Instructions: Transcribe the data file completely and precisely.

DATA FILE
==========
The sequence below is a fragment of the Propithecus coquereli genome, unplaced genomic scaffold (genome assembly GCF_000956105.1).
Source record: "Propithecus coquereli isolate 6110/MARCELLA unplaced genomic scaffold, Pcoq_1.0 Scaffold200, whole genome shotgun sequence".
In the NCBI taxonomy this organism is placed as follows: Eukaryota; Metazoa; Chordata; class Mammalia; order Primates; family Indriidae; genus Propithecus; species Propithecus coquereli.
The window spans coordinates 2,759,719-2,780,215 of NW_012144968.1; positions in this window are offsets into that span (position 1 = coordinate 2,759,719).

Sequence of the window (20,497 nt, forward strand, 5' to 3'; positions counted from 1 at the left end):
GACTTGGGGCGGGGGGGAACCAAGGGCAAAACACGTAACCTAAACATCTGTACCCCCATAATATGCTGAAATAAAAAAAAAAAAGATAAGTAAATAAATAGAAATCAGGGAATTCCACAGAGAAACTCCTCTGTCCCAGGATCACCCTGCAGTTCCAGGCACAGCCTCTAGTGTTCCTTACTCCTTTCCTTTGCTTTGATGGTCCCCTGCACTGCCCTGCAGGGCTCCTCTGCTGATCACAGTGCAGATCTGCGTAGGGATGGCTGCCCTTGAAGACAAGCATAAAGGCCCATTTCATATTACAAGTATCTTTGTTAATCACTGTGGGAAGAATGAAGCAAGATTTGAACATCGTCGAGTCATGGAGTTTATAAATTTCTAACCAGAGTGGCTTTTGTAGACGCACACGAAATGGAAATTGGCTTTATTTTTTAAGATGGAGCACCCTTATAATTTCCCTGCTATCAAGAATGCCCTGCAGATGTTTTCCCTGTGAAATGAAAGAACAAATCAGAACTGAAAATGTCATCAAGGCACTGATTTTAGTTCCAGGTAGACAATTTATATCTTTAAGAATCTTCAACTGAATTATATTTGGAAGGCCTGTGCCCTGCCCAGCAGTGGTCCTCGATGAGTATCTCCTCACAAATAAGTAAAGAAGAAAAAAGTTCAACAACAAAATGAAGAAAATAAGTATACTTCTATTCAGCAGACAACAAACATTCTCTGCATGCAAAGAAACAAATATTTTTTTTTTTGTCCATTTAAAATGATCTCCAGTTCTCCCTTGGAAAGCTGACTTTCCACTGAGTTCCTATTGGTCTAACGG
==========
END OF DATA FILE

The sequence below is a fragment of the Propithecus coquereli genome, unplaced genomic scaffold (genome assembly GCF_000956105.1).
Source record: "Propithecus coquereli isolate 6110/MARCELLA unplaced genomic scaffold, Pcoq_1.0 Scaffold200, whole genome shotgun sequence".
In the NCBI taxonomy this organism is placed as follows: Eukaryota; Metazoa; Chordata; class Mammalia; order Primates; family Indriidae; genus Propithecus; species Propithecus coquereli.
The window spans coordinates 2,759,719-2,780,215 of NW_012144968.1; positions in this window are offsets into that span (position 1 = coordinate 2,759,719).

Sequence of the window (20,497 nt, forward strand, 5' to 3'; positions counted from 1 at the left end):
GACTTGGGGCGGGGGGGAACCAAGGGCAAAACACGTAACCTAAACATCTGTACCCCCATAATATGCTGAAATAAAAAAAAAAAAGATAAGTAAATAAATAGAAATCAGGGAATTCCACAGAGAAACTCCTCTGTCCCAGGATCACCCTGCAGTTCCAGGCACAGCCTCTAGTGTTCCTTACTCCTTTCCTTTGCTTTGATGGTCCCCTGCACTGCCCTGCAGGGCTCCTCTGCTGATCACAGTGCAGATCTGCGTAGGGATGGCTGCCCTTGAAGACAAGCATAAAGGCCCATTTCATATTACAAGTATCTTTGTTAATCACTGTGGGAAGAATGAAGCAAGATTTGAACATCGTCGAGTCATGGAGTTTATAAATTTCTAACCAGAGTGGCTTTTGTAGACGCACACGAAATGGAAATTGGCTTTATTTTTTAAGATGGAGCACCCTTATAATTTCCCTGCTATCAAGAATGCCCTGCAGATGTTTTCCCTGTGAAATGAAAGAACAAATCAGAACTGAAAATGTCATCAAGGCACTGATTTTAGTTCCAGGTAGACAATTTATATCTTTAAGAATCTTCAACTGAATTATATTTGGAAGGCCTGTGCCCTGCCCAGCAGTGGTCCTCGATGAGTATCTCCTCACAAATAAGTAAAGAAGAAAAAAGTTCAACAACAAAATGAAGAAAATAAGTATACTTCTATTCAGCAGACAACAAACATTCTCTGCATGCAAAGAAACAAATATTTTTTTTTTTGTCCATTTAAAATGATCTCCAGTTCTCCCTTGGAAAGCTGACTTTCCACTGAGTTCCTATTGGTCTAACGG